Investors Chase Phantoms
Aug 22, 2008
In football, when a running
back intends to cut to the left, he often first fakes right.
This move is designed to make the defense commit their resources
in the wrong direction. It is my experience that markets often
follow a similar path. Just prior to a major move in one direction,
markets often make a sharp move in the opposite direction first.
With respect to the dollar, gold, oil and other commodities,
many on Wall Street have bought into the head fake, and will
soon be watching in amazement as the runner sprints to the end
Over the last few months, as the dollar rose more than 10% against
a basket of other currencies, and as gold and oil sank to multi-month
lows, many investors concluded that a threshold had been crossed,
and that the bearish trend for the dollar and the bullish trends
for commodities had finally come to an end. But rather than representing
a sea change, these counter trend moves more likely signify that
the established trends are about to kick it into a whole new
gear. My take is that if you thought you had seen a bear market
in the dollar and bull market in gold, oil, and other commodities,
well, "you ain't seen nothing yet."
Corrections are often vicious, designed to shake loose as many
investors as possible prior to a major move. The best bull markets
carry as little excess baggage as possible. With few speculators
on board to sell into every rally, the true believers who remain
can receive the full benefit of a fundamental upswing.
Violent downward moves also force out those that were too highly
leveraged, or those who showed up late to the party with little
understanding of the true fundamentals. Those who panicked and
jumped out too low often scramble to reestablish positions at
higher prices, further fueling the bull market.
This recent correction saw the most dramatic change in sentiment
that I have ever witnessed. But the head fake that caused the
market to commit was in fact not worthy of a high school benchwarmer.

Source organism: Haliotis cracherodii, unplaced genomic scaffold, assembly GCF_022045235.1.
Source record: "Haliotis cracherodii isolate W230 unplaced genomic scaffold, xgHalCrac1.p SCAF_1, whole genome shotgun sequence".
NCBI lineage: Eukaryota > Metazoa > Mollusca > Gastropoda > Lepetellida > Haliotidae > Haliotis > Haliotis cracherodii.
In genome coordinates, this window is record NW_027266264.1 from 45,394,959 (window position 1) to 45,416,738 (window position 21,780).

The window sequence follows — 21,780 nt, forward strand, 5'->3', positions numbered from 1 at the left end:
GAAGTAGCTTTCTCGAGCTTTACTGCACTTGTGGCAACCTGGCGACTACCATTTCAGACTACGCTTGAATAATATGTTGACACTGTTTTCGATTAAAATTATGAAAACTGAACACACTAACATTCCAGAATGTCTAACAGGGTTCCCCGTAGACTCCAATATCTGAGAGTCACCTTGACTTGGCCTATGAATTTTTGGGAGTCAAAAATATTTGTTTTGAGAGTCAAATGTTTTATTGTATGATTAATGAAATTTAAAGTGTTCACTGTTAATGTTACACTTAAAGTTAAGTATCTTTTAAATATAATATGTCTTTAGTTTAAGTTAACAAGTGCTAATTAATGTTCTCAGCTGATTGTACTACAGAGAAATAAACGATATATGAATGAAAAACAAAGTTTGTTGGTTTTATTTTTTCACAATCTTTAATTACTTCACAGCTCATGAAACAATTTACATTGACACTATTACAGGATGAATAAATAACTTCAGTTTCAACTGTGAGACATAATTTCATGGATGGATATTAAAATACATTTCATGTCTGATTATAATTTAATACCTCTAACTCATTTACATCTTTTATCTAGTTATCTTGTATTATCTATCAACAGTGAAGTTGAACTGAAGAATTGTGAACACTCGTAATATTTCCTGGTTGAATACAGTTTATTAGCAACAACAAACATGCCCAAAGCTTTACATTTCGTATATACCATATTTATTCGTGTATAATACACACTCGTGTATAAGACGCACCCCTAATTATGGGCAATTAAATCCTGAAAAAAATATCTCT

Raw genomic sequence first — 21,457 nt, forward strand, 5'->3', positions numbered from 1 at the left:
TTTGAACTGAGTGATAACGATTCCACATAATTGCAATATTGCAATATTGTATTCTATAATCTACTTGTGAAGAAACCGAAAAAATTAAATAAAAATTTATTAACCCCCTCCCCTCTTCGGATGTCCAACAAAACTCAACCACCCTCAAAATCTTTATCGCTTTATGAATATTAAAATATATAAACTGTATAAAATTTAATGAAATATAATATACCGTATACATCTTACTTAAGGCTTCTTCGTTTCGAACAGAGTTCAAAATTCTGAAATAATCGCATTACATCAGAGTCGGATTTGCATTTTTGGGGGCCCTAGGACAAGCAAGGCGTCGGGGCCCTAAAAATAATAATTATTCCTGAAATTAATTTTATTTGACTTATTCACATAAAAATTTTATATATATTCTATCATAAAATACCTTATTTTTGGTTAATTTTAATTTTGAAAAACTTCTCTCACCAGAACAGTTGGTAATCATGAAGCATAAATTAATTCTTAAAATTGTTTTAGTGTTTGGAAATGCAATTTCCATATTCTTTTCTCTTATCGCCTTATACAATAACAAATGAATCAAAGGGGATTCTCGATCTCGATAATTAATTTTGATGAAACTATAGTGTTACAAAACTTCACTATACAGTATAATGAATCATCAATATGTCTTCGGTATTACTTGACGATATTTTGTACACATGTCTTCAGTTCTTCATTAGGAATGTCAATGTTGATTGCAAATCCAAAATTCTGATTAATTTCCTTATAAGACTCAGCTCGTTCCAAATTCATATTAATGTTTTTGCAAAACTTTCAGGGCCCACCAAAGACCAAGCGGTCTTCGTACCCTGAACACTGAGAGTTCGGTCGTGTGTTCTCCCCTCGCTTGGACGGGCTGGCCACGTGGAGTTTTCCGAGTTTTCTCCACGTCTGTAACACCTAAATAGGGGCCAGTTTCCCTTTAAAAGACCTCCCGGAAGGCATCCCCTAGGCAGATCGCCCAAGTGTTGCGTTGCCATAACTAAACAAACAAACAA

With absolutely no significant developments that could explain
either a top in the dollar, or a bottom in commodities, investors
placed their faith in price movements alone. Once
the numbers started to show some retrograde motion, everyone
simply assumed that a real change had taken place, and the momentum
buying and selling began. The rapid movement reveals how clueless
participants in these trades had become. Even those fund managers
that seem to understand the fundamentals were fooled by the sharp
price movements and the rhetoric they spawned.
Lacking any real change in fundamentals, such abrupt changes
in sentiment following extreme price swings are as bullish a
sign as I have ever seen. There is absolutely no basis
for a significant dollar rally, or further weakness in gold,
oil, or other commodities.
The U.S. is the focal point of the world's financial turmoil.
We convinced creditors around the globe into loaning us trillions
of dollars. Now that it's becoming increasingly apparent we cannot
pay the money back, Wall Street has concocted a scenario where
our shell shocked creditors respond by loaning us even more.
More alarming is that many brain dead investors see this as a
The fact is that the outlook for the dollar has never been bleaker
and the prospects for gold and other commodities have never been
brighter. The rationale for a new dollar bull market, or bear
markets in commodities, is just as flawed as those used to justify
investments in internet stocks and subprime mortgages. Interestingly
enough, it's mostly the same suspects advancing the arguments.
For a more in depth analysis
of our financial problems and the inherent dangers they pose
for the U.S. economy and U.S. dollar denominated investments,
read my book "Crash Proof: How to Profit from the Coming
Economic Collapse." Click here
to buy a copy today.
More importantly, don't wait for reality
to set in. Protect your wealth and preserve your purchasing power
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Aug 22, 2008
C.E.O. and Chief Global Strategist
Euro Pacific Capital, Inc.
Mr. Schiff is one of
the few non-biased investment advisors (not committed solely to
the short side of the market) to have correctly called the current
bear market before it began and to have positioned his clients
accordingly. As a result of his accurate forecasts on the U.S.
stock market, commodities, gold and the dollar, he is becoming
increasingly more renowned. He has been quoted in many of the
nation's leading newspapers, including The Wall Street Journal,
Barron's, Investor's Business Daily, The Financial Times, The
New York Times, The Los Angeles Times, The Washington Post, The
Chicago Tribune, The Dallas Morning News, The Miami Herald, The
San Francisco Chronicle, The Atlanta Journal-Constitution, The
Arizona Republic, The Philadelphia Inquirer, and the Christian
Science Monitor, and has appeared on CNBC, CNNfn., and Bloomberg.
In addition, his views are frequently quoted locally in the Orange
Mr. Schiff began his investment career as a financial consultant
with Shearson Lehman Brothers, after having earned a degree in
finance and accounting from U.C. Berkley in 1987. A financial
professional for seventeen years he joined Euro Pacific
in 1996 and has served as its President since January 2000. An
expert on money, economic theory, and international investing,
he is a highly recommended broker by many of the nation's financial
newsletters and advisory services.